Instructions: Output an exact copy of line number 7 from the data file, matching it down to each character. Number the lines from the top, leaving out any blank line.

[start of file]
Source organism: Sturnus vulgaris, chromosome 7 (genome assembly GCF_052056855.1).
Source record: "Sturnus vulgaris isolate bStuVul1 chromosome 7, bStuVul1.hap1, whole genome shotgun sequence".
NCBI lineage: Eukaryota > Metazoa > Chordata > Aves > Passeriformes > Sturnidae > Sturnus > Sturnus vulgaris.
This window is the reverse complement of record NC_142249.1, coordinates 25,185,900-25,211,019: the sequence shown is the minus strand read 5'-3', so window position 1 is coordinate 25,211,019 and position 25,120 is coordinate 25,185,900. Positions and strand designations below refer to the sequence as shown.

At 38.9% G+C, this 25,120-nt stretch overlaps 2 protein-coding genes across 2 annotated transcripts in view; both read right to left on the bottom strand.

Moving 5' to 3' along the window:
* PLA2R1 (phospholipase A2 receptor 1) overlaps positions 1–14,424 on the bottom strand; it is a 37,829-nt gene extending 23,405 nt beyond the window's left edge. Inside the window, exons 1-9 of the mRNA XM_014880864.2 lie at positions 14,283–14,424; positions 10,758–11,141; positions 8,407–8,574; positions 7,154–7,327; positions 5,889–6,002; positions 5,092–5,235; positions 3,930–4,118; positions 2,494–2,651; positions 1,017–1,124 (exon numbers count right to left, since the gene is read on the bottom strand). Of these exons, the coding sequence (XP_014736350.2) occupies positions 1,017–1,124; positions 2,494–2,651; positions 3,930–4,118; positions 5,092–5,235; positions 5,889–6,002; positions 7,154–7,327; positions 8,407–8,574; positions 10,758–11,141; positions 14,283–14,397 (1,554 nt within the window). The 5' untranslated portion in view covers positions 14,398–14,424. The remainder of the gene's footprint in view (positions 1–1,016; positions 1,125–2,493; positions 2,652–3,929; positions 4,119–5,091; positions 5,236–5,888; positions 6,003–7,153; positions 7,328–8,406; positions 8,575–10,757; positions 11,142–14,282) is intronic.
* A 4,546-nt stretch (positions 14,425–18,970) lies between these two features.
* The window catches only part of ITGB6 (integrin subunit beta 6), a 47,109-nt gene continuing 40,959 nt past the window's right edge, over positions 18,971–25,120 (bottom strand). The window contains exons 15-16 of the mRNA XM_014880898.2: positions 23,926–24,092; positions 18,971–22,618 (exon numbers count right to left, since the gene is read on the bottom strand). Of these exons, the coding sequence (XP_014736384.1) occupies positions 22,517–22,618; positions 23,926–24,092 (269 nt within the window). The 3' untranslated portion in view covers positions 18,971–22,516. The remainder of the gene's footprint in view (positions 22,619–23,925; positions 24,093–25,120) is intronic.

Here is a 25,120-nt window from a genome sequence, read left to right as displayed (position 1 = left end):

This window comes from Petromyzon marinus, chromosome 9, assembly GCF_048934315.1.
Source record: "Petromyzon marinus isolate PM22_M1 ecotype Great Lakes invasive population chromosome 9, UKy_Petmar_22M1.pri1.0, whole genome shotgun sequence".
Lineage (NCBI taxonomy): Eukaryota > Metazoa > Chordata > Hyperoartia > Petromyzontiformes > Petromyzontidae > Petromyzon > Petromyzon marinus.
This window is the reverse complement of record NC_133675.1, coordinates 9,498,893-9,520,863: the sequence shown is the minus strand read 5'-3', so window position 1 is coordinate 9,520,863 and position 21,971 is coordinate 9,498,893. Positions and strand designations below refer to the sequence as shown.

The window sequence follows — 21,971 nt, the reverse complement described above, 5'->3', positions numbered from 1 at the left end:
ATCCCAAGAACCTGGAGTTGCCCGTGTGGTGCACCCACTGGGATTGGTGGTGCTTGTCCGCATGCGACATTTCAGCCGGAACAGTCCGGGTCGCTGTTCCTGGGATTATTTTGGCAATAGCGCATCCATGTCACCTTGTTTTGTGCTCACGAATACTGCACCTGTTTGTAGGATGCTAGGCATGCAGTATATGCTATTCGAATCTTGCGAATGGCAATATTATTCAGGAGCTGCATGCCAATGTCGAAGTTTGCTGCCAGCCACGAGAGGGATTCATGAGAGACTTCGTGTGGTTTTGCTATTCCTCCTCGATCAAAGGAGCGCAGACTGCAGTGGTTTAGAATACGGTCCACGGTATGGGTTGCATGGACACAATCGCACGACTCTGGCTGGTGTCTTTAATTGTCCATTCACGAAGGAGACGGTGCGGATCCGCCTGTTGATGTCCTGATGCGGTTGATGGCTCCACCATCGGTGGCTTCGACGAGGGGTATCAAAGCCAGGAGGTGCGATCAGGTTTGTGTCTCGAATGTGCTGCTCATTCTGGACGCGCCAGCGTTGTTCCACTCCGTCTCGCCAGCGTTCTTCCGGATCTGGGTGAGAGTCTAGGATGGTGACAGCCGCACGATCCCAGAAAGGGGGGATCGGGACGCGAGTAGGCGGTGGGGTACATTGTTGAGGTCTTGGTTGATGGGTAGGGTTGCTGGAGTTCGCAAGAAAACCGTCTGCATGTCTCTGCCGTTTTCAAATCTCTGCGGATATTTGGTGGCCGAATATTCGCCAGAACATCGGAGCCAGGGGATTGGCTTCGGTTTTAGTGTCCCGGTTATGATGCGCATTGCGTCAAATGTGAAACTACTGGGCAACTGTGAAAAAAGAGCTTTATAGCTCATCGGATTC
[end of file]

* PLA2R1 (phospholipase A2 receptor 1) overlaps positions 1–14,424 on the bottom strand; it is a 37,829-nt gene extending 23,405 nt beyond the window's left edge. Inside the window, exons 1-9 of the mRNA XM_014880864.2 lie at positions 14,283–14,424; positions 10,758–11,141; positions 8,407–8,574; positions 7,154–7,327; positions 5,889–6,002; positions 5,092–5,235; positions 3,930–4,118; positions 2,494–2,651; positions 1,017–1,124 (exon numbers count right to left, since the gene is read on the bottom strand). Of these exons, the coding sequence (XP_014736350.2) occupies positions 1,017–1,124; positions 2,494–2,651; positions 3,930–4,118; positions 5,092–5,235; positions 5,889–6,002; positions 7,154–7,327; positions 8,407–8,574; positions 10,758–11,141; positions 14,283–14,397 (1,554 nt within the window). The 5' untranslated portion in view covers positions 14,398–14,424. The remainder of the gene's footprint in view (positions 1–1,016; positions 1,125–2,493; positions 2,652–3,929; positions 4,119–5,091; positions 5,236–5,888; positions 6,003–7,153; positions 7,328–8,406; positions 8,575–10,757; positions 11,142–14,282) is intronic.